CHICAGO’S STERLING SILVER ANNIVERSARY By Peter Filichia
Was the person projecting the lights onto the Ambassador Theatre show curtain making a prediction?
The word CHICAGO has been seen in red sequins on that scrim since this revival began in 1996. At this year’s Nov. 16th performance, however, the lights that shone on it made the seven letters appear to be not red but gold.
Shouldn’t the lights have made the word CHICAGO look silver? Gold, after all, commemorates fiftieth anniversaries and this was CHICAGO’s twenty-fifth.
If that person on lights was confidently prophesying that in 2046 CHICAGO will indeed celebrate a Golden Fiftieth, who’d care to bet that it won’t?
In the meantime, twenty-five years is pretty terrific. In the entire history of Broadway, only THE PHANTOM OF THE OPERA has run longer.
(In a way, though, second place is fitting for a show that was named for what’s long been known as “The Second City.”)
Three performers who headed the revival when it opened at The Richard Rodgers Theatre took the stage: Bebe Neuwirth and James Naughton, each of whom won a Tony for this show (as Velma Kelly and Billy Flynn) and Joel Grey, already Tonyed from CABARET, who was the first to play Amos in this revival. Of course, we all hoped they’d perform, but we’ll just have to settle for the marvelous cast album they made way back when.
They shared memories instead. Grey recalled the phone calls he received from both choreographer-star Ann Reinking and director Walter Bobbie asking him to be Amos: “I’m not sure I’m right for this,” he said – and hung up.
Reinking called back, and it all worked out.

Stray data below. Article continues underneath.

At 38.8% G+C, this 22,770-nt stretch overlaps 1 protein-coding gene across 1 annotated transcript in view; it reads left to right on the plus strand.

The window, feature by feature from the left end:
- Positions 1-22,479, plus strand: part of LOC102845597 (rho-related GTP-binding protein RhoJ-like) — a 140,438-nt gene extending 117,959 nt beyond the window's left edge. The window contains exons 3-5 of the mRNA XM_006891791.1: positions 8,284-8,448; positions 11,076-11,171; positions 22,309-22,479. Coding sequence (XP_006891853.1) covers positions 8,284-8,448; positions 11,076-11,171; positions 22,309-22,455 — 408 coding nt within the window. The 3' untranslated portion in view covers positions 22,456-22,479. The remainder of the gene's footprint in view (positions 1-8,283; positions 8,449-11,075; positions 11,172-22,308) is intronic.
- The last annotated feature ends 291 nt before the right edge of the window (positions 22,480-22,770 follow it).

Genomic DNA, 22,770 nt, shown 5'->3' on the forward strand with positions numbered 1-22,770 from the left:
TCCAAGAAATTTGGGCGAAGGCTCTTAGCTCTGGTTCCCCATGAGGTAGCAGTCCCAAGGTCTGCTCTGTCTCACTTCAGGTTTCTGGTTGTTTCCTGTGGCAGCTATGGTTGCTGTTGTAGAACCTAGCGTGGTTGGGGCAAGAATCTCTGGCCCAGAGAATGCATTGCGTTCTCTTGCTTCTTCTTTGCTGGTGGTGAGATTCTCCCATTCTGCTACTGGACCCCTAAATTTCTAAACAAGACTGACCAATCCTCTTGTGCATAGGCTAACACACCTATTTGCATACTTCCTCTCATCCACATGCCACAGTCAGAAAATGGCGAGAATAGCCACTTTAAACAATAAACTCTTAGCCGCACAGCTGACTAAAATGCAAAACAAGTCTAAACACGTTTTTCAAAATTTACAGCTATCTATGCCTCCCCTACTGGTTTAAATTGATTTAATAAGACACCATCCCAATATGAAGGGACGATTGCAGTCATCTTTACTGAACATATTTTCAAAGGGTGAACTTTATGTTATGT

Naughton recalled how this production started at Encores! and how he and everyone else backstage were amazed when they heard that opening night audience explode after ‘All That Jazz.’”
The show was scheduled to play one week. It’s now played over 1,225 of them.
Neuwirth read the names of those who’d opened the production but were now sadly no longer with us. Naughton provided a cheerier note by introducing several in the audience who’d been part of the 1996 company when it became the town’s white-hottest ticket. That included Fred Ebb, who died seventeen years ago (on Sept. 11, yet). Happily, his virtually lifelong collaborator, composer John Kander, was there sitting sixth-row center on the right aisle.
Throughout the first act, we reveled in their purposely pastiche score. How smart of director-choreographer (and even co-bookwriter) Bob Fosse to know that a musical about an adulterous woman who shot her boyfriend who was dumping her would never succeed if it were done realitsically; we could never get behind her. That’s why CHICAGO became, as it’s always been advertised, “a musical vaudeville.”